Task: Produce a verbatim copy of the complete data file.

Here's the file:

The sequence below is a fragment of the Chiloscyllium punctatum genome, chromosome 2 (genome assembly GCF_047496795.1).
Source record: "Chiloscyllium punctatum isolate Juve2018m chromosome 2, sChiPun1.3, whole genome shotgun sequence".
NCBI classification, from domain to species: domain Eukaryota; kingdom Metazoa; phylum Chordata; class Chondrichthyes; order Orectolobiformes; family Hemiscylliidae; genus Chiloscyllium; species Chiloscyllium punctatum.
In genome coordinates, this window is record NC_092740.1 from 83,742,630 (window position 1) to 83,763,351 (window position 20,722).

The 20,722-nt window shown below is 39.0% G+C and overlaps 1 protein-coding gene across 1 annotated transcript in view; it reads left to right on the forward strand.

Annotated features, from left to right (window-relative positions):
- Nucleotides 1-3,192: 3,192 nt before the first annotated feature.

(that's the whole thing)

The sequence below is a fragment of the Chiloscyllium punctatum genome, chromosome 2 (genome assembly GCF_047496795.1).
Source record: "Chiloscyllium punctatum isolate Juve2018m chromosome 2, sChiPun1.3, whole genome shotgun sequence".
NCBI classification, from domain to species: domain Eukaryota; kingdom Metazoa; phylum Chordata; class Chondrichthyes; order Orectolobiformes; family Hemiscylliidae; genus Chiloscyllium; species Chiloscyllium punctatum.
In genome coordinates, this window is record NC_092740.1 from 83,742,630 (window position 1) to 83,763,351 (window position 20,722).

The 20,722-nt window shown below is 39.0% G+C and overlaps 1 protein-coding gene across 1 annotated transcript in view; it reads left to right on the forward strand.

Annotated features, from left to right (window-relative positions):
- Nucleotides 1-3,192: 3,192 nt before the first annotated feature.